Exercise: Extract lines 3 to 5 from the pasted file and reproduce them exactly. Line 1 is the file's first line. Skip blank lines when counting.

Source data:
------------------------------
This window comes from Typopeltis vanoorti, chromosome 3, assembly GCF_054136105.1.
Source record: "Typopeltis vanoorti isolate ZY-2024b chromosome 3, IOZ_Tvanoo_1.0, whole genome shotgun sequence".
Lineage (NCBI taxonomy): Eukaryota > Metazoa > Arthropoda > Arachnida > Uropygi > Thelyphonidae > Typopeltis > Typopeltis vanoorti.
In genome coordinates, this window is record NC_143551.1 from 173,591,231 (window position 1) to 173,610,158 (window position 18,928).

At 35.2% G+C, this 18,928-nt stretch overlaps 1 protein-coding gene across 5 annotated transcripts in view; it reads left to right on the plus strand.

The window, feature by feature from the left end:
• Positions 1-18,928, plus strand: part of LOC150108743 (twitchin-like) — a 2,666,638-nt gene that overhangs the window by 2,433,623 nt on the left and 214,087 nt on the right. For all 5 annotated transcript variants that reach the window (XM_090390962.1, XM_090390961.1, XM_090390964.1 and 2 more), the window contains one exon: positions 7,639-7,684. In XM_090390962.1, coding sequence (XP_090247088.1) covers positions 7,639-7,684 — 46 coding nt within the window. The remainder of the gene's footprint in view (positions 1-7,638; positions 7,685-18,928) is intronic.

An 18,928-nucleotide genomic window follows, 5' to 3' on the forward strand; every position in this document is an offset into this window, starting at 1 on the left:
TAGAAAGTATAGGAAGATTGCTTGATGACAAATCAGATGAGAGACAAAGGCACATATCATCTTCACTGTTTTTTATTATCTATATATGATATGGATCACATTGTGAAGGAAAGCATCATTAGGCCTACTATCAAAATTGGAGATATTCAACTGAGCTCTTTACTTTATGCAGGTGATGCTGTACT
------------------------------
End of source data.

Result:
Lineage (NCBI taxonomy): Eukaryota > Metazoa > Arthropoda > Arachnida > Uropygi > Thelyphonidae > Typopeltis > Typopeltis vanoorti.
In genome coordinates, this window is record NC_143551.1 from 173,591,231 (window position 1) to 173,610,158 (window position 18,928).

At 35.2% G+C, this 18,928-nt stretch overlaps 1 protein-coding gene across 5 annotated transcripts in view; it reads left to right on the plus strand.